By Katelyn Sattler
Two large projects have gotten the attention of city of Obetz officials.
Obetz Deputy Administrator Mike Corbitt recently told Obetz City Council, “I have two letters of support that we’re putting together for two different grants, one for Alum Creek Drive, which is a federal grant that Franklin County is putting together.”
The project will take Alum Creek Drive from two lanes to three lanes in each direction from Groveport Road to State Route 317. Alum Creek Drive is a principal arterial for both freight and passenger traffic and provides primary access to Rickenbacker Airport and Inland Port.
Brad Foster, chief deputy of operations for the Franklin County Engineer’s office, said the proposed project has a projected construction time frame of 2028 to 2029.
The estimated cost is $58.5 million, with 80 percent covered by federal dollars and the remaining 20 percent from $11.5 million in local money, including public and private funds.
Replacing the bridge crossing Big Walnut Creek and adding additional lanes to Alum Creek Drive without major interruptions to traffic are key pieces of the project. Foster said many of the shipments heading to the new Intel facility in Licking County will pass in and out of the Rickenbacker airport.
“Alum Creek Drive is a major thoroughfare,” said Foster. “We need all stakeholders (Columbus, Groveport, Obetz and Madison and Hamilton townships) on board.”
The other letter of support is for Obetz as a partner on a Williams Road project with the city of Columbus. Other partners are the Franklin County Engineer and the Mid-Ohio Regional Planning Commission.
This plan is to improve the Williams Road corridor to make it an effective multi-modal freight corridor. The proposed project plans to separate two at-grade (at road level) rail crossings. The crossings are on Williams Road within 250 feet of each other. The eastern crossing involves two tracks owned by Norfolk Southern. The western crossing involves one track owned by CSX. This will allow people, first responders, and freight to move more efficiently through the corridor.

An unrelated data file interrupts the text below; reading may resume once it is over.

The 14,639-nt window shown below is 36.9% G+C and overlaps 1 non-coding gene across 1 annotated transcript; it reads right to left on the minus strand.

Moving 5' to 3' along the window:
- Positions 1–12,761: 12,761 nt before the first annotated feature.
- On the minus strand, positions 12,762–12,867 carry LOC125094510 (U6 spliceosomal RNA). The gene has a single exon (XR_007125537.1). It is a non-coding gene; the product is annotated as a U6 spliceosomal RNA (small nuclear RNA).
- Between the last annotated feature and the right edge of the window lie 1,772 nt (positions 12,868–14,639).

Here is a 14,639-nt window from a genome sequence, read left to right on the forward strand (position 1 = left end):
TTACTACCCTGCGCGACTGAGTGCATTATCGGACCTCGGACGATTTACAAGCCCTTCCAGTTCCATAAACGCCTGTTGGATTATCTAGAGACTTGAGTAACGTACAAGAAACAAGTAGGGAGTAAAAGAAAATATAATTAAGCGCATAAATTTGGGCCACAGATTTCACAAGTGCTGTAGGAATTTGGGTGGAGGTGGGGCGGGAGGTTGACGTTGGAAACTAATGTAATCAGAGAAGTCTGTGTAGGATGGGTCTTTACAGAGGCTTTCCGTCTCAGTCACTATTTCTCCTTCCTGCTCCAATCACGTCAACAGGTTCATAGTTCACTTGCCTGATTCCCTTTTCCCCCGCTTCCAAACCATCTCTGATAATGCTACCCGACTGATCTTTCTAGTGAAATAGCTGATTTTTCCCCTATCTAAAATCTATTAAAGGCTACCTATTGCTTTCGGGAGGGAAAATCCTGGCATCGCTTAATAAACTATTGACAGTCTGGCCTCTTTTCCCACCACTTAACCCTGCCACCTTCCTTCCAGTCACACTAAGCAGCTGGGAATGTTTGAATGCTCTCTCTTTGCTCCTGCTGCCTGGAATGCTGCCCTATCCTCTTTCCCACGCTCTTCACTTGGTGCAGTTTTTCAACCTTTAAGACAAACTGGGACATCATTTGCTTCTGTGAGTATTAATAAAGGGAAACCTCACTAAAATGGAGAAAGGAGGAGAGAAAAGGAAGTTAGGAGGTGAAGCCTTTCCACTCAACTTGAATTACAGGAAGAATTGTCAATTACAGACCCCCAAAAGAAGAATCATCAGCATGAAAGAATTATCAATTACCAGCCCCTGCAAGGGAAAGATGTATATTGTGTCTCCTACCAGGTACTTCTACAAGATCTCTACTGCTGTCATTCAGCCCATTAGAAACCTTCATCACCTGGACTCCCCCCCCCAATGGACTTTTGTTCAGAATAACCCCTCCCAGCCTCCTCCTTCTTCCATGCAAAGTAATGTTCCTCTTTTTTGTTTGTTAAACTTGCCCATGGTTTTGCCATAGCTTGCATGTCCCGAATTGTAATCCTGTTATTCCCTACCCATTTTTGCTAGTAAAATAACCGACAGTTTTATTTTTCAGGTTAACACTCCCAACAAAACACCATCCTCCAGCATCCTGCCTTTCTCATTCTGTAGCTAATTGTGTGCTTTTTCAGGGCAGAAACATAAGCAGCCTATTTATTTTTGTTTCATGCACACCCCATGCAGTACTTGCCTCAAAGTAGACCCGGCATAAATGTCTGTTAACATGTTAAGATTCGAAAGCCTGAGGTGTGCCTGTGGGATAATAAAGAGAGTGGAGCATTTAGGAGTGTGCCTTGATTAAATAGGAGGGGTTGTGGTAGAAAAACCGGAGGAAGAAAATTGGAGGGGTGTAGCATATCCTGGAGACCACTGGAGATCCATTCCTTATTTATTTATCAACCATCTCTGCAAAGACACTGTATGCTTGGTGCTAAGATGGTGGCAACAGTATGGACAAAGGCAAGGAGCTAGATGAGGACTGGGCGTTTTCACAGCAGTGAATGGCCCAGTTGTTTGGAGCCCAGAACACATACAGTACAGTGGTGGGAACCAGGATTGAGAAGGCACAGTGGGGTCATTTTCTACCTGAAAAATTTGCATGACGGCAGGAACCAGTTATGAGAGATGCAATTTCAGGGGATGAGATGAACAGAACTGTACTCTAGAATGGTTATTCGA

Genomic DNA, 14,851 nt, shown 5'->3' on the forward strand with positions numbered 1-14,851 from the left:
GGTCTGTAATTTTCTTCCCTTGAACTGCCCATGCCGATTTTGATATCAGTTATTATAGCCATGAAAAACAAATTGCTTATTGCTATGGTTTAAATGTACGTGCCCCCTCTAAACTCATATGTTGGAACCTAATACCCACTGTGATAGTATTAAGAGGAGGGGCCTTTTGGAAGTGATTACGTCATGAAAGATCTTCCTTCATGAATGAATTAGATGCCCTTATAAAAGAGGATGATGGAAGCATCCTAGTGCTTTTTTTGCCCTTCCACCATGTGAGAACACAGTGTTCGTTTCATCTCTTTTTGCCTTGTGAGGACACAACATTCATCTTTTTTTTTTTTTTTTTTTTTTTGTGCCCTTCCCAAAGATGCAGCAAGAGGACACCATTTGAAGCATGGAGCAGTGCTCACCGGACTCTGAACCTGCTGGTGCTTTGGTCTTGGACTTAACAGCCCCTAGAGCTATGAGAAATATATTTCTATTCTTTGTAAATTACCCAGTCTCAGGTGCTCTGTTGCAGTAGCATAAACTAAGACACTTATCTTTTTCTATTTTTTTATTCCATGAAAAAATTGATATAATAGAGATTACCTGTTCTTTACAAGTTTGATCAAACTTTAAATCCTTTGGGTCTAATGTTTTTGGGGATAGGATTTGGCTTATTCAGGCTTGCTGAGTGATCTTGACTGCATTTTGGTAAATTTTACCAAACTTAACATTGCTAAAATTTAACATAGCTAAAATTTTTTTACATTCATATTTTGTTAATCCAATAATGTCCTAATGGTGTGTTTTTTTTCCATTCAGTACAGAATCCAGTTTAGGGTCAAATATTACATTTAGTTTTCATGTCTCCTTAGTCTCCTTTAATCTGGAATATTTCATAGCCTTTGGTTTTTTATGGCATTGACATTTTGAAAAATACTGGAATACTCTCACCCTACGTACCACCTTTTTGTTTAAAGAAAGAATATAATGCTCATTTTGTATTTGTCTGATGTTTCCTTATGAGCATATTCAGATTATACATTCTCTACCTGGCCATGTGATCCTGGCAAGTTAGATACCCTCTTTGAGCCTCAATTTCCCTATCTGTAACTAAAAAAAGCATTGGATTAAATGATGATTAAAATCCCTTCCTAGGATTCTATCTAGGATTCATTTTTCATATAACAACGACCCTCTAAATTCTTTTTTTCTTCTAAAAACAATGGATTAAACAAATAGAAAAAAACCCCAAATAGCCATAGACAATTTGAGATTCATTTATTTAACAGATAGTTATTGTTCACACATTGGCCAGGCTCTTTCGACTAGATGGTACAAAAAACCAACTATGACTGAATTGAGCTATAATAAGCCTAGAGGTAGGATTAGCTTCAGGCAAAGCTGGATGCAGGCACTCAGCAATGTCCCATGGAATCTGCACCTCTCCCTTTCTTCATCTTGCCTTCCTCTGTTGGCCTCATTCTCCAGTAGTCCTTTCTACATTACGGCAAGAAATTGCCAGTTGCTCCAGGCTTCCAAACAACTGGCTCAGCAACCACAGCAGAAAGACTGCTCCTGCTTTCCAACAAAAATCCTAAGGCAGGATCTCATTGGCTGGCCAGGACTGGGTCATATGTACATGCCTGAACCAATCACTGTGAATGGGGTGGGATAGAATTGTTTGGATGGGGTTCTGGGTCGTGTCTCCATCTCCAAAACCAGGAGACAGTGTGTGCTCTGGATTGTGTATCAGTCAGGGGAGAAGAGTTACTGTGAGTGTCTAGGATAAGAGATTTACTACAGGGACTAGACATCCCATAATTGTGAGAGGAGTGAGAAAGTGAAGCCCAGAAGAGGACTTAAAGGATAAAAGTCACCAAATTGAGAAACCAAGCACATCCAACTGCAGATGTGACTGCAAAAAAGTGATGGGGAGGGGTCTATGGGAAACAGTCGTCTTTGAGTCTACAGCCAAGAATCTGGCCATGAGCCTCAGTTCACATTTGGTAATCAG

“This is a large project that goes from U.S. 23 all the way to Hamilton Road,” said Corbitt. “This is also a federal grant and potentially looking to eliminate some of those at-grade rail crossings. It’s all part of the shared-use paths and sidewalks.”
Other Obetz news
•At Obetz City Council’s Feb. 27 meeting, Mayor Angie Kirk said JBM Development is constructing apartments across from Hamilton Township High School, east of Lockbourne Road and north of Secrest Avenue.
•Assistant Safety Director Jess Griffith is working on a grant to help pay for teens of driving age to be able to take drivers education to get their license if the family can’t afford to pay.
“So they wait till they turn 18 to get their driver’s license,” Kirk said. “The goal is to help teens get employed and/or be able to play school sports. Jess will be attempting to work with local driving schools to further this goal.”
•Kirk said the way city officials do committee reports will change. Until now, Kirk would introduce each committee chair at council meetings and have them give a report on committee activities since the previous meeting.
Councilman Mike Kimbler looked at what nearby communities were doing for committee reports and what Obetz had been doing were not true committee reports, but community updates. While all council members are active in their areas of committee responsibility, actual committee meetings are rare, so there will be rare committee reports from the council chairpersons. They will still give community updates to let the community know what’s happening.
•The Hamilton Township Fire Chief reported that the department went on 75 EMS runs and 21 fire runs in December and 55 EMS runs and 18 fire runs in January.